Interior architectural features add depth, accent, outline and, well, character to an otherwise ordinary room. Consider these ideas for more pizzazz in your home.
For a rustic look, rough-hewn paneling, beams or stucco produce a rough texture on the surface, giving the room a rugged and casual feeling. Any paneling will create a casual ambience, but the rougher it is, the more rustic the room will look. Bricks applied to interior walls have the same rustic/casual effect.
To bring the outdoors in, create a garden feeling with lattice on one wall or as a room divider. A lattice wainscot around a room suggests a fenced garden. An unsightly post can be squared off with lattice to make that area more attractive. To create a crisp contrast, paint the wall behind the lattice one color, be it bold or pastel, and paint the lattice white. The reverse works just as well.
If you have a window that has a view you’d rather not look at, try installing a tray in the sill. Add a climbing vine and a trellis made to fit inside the window opening. Before you know it, you’ll have a garden view at that window.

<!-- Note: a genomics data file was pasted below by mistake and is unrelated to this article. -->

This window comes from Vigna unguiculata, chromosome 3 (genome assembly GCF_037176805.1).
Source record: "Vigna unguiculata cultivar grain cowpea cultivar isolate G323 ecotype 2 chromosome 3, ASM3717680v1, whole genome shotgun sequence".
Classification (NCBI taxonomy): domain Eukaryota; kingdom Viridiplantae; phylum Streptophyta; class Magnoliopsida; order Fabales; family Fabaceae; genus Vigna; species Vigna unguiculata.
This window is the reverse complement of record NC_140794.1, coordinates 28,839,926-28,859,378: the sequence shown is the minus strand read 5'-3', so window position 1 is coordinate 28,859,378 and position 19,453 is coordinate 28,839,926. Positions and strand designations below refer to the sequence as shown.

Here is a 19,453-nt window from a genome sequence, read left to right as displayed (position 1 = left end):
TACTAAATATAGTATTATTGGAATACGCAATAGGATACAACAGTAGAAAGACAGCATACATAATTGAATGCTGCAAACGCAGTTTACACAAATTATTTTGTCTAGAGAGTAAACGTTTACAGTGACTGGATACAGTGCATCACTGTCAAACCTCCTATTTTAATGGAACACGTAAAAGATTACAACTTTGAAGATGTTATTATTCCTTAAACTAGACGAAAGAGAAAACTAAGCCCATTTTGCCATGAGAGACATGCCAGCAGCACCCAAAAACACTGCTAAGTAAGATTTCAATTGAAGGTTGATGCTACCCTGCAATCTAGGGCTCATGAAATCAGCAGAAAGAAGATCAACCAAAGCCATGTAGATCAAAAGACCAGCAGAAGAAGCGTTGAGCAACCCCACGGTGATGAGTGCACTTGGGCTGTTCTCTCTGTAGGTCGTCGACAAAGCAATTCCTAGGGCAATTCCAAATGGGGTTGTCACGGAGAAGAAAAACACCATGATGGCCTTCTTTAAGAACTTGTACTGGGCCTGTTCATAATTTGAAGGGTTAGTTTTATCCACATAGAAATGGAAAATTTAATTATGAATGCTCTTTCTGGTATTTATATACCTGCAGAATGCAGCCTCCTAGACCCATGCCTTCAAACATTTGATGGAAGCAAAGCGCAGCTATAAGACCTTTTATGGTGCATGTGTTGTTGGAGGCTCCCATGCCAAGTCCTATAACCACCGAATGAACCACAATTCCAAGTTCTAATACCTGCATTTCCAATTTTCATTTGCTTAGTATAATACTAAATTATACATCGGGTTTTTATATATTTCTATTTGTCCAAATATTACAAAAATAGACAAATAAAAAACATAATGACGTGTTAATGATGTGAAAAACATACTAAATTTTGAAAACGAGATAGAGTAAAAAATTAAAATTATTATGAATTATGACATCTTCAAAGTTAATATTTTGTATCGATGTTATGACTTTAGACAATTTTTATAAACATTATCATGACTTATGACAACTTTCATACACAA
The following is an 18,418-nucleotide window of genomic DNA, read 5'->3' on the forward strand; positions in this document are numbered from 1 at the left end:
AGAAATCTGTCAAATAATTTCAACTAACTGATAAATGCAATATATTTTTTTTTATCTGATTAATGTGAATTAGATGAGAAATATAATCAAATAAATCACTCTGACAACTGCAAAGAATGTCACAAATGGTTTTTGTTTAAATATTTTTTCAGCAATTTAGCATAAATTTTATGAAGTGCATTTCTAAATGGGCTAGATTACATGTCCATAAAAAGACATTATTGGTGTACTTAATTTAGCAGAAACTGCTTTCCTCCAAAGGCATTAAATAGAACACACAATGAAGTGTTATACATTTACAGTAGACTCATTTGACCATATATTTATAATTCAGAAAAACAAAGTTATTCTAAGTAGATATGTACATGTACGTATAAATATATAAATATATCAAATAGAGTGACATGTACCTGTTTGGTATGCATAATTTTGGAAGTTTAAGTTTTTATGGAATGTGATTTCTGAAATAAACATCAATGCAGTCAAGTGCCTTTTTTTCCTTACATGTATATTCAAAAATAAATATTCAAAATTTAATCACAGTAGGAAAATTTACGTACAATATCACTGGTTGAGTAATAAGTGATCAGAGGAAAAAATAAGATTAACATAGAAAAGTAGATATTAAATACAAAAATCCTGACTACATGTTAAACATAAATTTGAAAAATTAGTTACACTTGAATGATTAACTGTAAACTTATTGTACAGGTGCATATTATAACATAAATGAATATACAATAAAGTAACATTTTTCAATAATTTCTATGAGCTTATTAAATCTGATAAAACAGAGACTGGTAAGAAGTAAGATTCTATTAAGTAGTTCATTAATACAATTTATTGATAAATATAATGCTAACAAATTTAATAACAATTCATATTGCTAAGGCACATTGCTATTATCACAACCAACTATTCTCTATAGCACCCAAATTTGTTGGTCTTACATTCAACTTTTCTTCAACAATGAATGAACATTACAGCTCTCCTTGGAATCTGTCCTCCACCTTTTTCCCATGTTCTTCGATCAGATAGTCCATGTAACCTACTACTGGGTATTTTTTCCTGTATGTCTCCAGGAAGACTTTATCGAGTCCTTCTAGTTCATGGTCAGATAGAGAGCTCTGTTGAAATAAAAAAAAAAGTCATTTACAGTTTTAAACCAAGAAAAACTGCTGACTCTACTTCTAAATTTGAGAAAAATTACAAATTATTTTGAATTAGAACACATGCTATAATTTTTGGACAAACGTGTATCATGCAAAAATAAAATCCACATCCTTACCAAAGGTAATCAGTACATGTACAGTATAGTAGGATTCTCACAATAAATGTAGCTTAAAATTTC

For an Early American look, install a plate rail about 12 inches below the ceiling and a chair rail about 30 to 36 inches above the floor. Another idea is to keep that plate rail where it is, but install the chair rail 30 to 36 inches below the ceiling. Wallpapering below the chair rail in both cases adds to the Early American look.
If contemporary is your style, then added moldings, such as crown and chair rail, are best left in the past. Reflect instead on mirrored walls. Be careful, though, not to mirror a wall that will reflect an eyesore. Any other wood applications such as baseboards, door and window frames should be as unornamented as possible. Tall, simple baseboards and wide but simple wood trim will make a room contemporary looking.
Less expensive, yet effective add-ons can do the pizzazz thing, too. For example, a wallpaper border can be used at the ceiling level or the chair-rail level to add personality. Use a wallpaper border around a window in a framelike manner. Use wallpaper “frames” along hallways instead of pictures.
If your architect has given you magnificent lines where the ceiling meets the wall, accent it. Crown molding painted an accent color will surely draw your eye to these beautiful lines. Bold wallpaper or interesting stenciling will do the same.
The general idea here is to accentuate the positive. If you like the lines in a room, make them stand out with applied molding or other accents as described here. If the room has no particularly interesting lines, create them. Here again, with applied molding or other accents. You can be bold or subtle. Either way, you can enhance the look of the room with added touches.
Rosemary Sadez Friedmann, an interior designer in Naples, Fla., is author of “Mystery of Color.” For design inquiries, write to Rosemary at DsgnQuest@aol.com.